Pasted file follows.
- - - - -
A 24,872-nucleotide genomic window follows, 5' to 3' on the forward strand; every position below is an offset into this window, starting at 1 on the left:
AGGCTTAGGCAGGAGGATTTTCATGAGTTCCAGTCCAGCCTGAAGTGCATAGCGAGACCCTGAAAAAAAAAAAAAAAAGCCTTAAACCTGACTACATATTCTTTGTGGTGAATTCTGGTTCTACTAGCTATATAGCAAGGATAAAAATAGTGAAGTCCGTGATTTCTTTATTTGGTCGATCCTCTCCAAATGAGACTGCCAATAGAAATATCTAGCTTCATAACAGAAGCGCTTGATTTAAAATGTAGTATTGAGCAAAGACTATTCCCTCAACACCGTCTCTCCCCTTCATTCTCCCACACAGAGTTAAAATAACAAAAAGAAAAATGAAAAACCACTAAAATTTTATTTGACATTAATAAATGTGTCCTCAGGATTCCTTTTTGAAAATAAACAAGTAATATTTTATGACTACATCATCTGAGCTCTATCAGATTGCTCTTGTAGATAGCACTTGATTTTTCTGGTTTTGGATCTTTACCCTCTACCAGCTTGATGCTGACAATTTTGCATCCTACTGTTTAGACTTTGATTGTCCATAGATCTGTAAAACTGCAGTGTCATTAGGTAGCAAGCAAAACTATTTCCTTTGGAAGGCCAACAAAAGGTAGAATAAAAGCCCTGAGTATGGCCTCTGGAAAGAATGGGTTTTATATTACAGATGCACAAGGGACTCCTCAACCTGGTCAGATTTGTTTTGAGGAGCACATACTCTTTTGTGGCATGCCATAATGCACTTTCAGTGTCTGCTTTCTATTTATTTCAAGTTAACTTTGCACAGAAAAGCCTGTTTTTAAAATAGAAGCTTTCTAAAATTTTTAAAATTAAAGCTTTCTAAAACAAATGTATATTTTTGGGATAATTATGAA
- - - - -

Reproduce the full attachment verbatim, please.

A 24,872-nucleotide genomic window follows, 5' to 3' on the forward strand; every position below is an offset into this window, starting at 1 on the left:
AGGCTTAGGCAGGAGGATTTTCATGAGTTCCAGTCCAGCCTGAAGTGCATAGCGAGACCCTGAAAAAAAAAAAAAAAAGCCTTAAACCTGACTACATATTCTTTGTGGTGAATTCTGGTTCTACTAGCTATATAGCAAGGATAAAAATAGTGAAGTCCGTGATTTCTTTATTTGGTCGATCCTCTCCAAATGAGACTGCCAATAGAAATATCTAGCTTCATAACAGAAGCGCTTGATTTAAAATGTAGTATTGAGCAAAGACTATTCCCTCAACACCGTCTCTCCCCTTCATTCTCCCACACAGAGTTAAAATAACAAAAAGAAAAATGAAAAACCACTAAAATTTTATTTGACATTAATAAATGTGTCCTCAGGATTCCTTTTTGAAAATAAACAAGTAATATTTTATGACTACATCATCTGAGCTCTATCAGATTGCTCTTGTAGATAGCACTTGATTTTTCTGGTTTTGGATCTTTACCCTCTACCAGCTTGATGCTGACAATTTTGCATCCTACTGTTTAGACTTTGATTGTCCATAGATCTGTAAAACTGCAGTGTCATTAGGTAGCAAGCAAAACTATTTCCTTTGGAAGGCCAACAAAAGGTAGAATAAAAGCCCTGAGTATGGCCTCTGGAAAGAATGGGTTTTATATTACAGATGCACAAGGGACTCCTCAACCTGGTCAGATTTGTTTTGAGGAGCACATACTCTTTTGTGGCATGCCATAATGCACTTTCAGTGTCTGCTTTCTATTTATTTCAAGTTAACTTTGCACAGAAAAGCCTGTTTTTAAAATAGAAGCTTTCTAAAATTTTTAAAATTAAAGCTTTCTAAAACAAATGTATATTTTTGGGATAATTATGAA